US Republican Senator Tim Scott from South Carolina has dropped out of the 2024 presidential race.
He had hoped to become the first African-American to secure the Republican nomination.
He told Fox News: “I think the voters, who are the most remarkable people on the planet, have been really clear that they’re telling me: ‘Not now, Tim.'”
Although Tim Scott was very well funded, he failed to make an appreciable impact in opinion polls.
He has not endorsed any of the remaining candidates and he ruled out running for vice-president.
“I’ll be honest with you: I ran for president to be president,” he told Fox host and personal friend Trey Gowdy in the interview on Sunday, saying being vice-president was not on his “to-do list”.
Having entered the race in May for the Republican nomination, Mr Scott, 58, presented himself as a deeply conservative candidate who could do a better job of healing US political divisions than former US President Donald Trump.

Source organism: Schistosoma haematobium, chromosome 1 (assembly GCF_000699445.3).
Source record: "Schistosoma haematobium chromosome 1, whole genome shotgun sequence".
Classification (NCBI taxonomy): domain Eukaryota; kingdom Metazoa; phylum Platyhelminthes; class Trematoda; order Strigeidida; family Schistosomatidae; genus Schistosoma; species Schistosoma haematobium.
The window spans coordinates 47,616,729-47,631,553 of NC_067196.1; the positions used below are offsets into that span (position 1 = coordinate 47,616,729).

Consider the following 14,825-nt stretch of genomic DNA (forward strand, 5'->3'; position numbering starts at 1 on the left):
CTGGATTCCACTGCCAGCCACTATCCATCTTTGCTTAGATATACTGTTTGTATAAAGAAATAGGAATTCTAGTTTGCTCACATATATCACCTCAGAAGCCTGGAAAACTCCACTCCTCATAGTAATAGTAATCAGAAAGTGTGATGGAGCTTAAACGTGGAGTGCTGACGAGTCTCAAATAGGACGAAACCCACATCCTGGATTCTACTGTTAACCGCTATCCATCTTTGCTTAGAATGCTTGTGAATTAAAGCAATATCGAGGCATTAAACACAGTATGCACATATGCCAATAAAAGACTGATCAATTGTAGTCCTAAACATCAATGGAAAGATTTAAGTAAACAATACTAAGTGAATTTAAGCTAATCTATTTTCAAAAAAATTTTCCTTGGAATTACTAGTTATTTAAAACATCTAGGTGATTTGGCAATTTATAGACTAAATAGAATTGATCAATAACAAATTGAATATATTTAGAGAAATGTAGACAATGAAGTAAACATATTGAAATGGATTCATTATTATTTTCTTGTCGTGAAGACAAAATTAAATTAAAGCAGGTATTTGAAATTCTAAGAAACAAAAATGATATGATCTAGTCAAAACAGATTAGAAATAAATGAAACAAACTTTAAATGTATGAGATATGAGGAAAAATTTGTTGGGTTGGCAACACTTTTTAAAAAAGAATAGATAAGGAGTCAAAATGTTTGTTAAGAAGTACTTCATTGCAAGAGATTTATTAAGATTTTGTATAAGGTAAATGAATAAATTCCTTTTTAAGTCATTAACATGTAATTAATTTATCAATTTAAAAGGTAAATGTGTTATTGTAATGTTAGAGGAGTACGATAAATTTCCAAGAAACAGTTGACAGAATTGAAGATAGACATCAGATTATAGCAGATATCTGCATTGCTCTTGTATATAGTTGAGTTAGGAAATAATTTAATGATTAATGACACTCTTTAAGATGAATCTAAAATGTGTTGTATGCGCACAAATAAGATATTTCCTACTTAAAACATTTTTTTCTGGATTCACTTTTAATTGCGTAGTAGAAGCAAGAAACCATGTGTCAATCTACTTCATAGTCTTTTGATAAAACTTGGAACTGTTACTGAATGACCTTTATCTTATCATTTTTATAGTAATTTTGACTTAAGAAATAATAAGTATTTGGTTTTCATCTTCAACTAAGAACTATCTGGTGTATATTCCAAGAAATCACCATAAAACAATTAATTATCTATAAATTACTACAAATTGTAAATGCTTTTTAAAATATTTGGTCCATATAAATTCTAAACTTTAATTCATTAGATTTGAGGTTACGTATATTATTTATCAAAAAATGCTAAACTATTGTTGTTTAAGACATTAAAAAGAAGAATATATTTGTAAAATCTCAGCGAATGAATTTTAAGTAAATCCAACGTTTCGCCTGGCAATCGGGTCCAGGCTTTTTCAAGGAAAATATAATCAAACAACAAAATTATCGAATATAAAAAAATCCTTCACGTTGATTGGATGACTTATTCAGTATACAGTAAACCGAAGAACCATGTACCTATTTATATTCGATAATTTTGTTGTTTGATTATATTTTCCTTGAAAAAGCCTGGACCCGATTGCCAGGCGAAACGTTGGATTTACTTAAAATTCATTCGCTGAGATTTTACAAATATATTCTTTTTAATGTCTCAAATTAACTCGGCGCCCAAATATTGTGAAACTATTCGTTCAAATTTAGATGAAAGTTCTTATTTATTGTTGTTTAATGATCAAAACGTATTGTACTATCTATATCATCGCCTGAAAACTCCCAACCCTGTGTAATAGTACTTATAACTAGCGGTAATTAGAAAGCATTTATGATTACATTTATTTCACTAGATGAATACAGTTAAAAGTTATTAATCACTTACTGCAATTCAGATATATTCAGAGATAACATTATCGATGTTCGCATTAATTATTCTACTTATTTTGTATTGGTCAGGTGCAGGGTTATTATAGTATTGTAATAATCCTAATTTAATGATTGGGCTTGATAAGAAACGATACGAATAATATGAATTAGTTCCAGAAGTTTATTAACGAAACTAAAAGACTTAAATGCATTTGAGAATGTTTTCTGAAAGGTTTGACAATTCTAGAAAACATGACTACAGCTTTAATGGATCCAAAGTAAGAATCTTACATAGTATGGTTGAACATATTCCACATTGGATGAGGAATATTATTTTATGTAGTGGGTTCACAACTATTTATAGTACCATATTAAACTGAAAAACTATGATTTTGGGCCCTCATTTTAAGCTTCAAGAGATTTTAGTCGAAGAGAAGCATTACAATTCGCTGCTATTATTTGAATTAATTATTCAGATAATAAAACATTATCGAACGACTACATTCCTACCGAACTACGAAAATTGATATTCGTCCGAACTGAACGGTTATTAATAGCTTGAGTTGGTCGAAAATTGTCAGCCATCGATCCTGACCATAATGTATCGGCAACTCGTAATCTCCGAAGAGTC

He ran on a mostly positive message, promising to revive the US’s “culture of greatness”, and touted his personal story as an embodiment of the American dream.
The grandson of a Deep South cotton field worker, he spoke of being raised by a single mother and of how his family had risen “from cotton to Congress” in his grandfather’s lifetime.
His decision to withdraw from the Republican presidential campaign came shortly after the third presidential debate last week in Miami.
Mr Scott was often overshadowed on the debate stage by other candidates and his optimistic campaign message failed to catch on with voters – he faced the possibility of not qualifying for the next Republican debate on 6 December.
Mr Trump, the frontrunner in the race with a commanding lead over his Republican rivals, has not participated in the televised debates.
Mr Scott’s decision to suspend his campaign came as a surprise to a number of his staff, according to the BBC’s US media partner CBS.